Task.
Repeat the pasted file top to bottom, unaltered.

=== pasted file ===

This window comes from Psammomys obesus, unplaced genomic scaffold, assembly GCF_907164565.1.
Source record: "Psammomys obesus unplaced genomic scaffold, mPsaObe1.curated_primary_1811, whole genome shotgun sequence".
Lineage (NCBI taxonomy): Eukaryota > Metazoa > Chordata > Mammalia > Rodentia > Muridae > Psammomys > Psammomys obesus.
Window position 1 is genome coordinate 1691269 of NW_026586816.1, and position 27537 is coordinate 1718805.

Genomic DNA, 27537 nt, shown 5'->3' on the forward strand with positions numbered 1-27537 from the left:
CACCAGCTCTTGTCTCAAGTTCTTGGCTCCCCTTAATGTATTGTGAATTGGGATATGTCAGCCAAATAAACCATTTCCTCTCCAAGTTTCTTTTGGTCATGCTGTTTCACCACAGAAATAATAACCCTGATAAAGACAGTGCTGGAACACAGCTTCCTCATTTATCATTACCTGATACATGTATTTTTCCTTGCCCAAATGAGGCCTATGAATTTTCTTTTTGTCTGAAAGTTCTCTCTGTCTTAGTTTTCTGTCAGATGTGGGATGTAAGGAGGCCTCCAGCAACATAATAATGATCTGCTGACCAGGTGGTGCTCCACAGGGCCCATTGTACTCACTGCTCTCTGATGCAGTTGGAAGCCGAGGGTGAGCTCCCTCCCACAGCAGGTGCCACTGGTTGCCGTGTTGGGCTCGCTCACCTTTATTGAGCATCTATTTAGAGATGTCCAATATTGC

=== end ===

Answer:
This window comes from Psammomys obesus, unplaced genomic scaffold, assembly GCF_907164565.1.
Source record: "Psammomys obesus unplaced genomic scaffold, mPsaObe1.curated_primary_1811, whole genome shotgun sequence".
Lineage (NCBI taxonomy): Eukaryota > Metazoa > Chordata > Mammalia > Rodentia > Muridae > Psammomys > Psammomys obesus.
Window position 1 is genome coordinate 1691269 of NW_026586816.1, and position 27537 is coordinate 1718805.

Genomic DNA, 27537 nt, shown 5'->3' on the forward strand with positions numbered 1-27537 from the left:
CACCAGCTCTTGTCTCAAGTTCTTGGCTCCCCTTAATGTATTGTGAATTGGGATATGTCAGCCAAATAAACCATTTCCTCTCCAAGTTTCTTTTGGTCATGCTGTTTCACCACAGAAATAATAACCCTGATAAAGACAGTGCTGGAACACAGCTTCCTCATTTATCATTACCTGATACATGTATTTTTCCTTGCCCAAATGAGGCCTATGAATTTTCTTTTTGTCTGAAAGTTCTCTCTGTCTTAGTTTTCTGTCAGATGTGGGATGTAAGGAGGCCTCCAGCAACATAATAATGATCTGCTGACCAGGTGGTGCTCCACAGGGCCCATTGTACTCACTGCTCTCTGATGCAGTTGGAAGCCGAGGGTGAGCTCCCTCCCACAGCAGGTGCCACTGGTTGCCGTGTTGGGCTCGCTCACCTTTATTGAGCATCTATTTAGAGATGTCCAATATTGC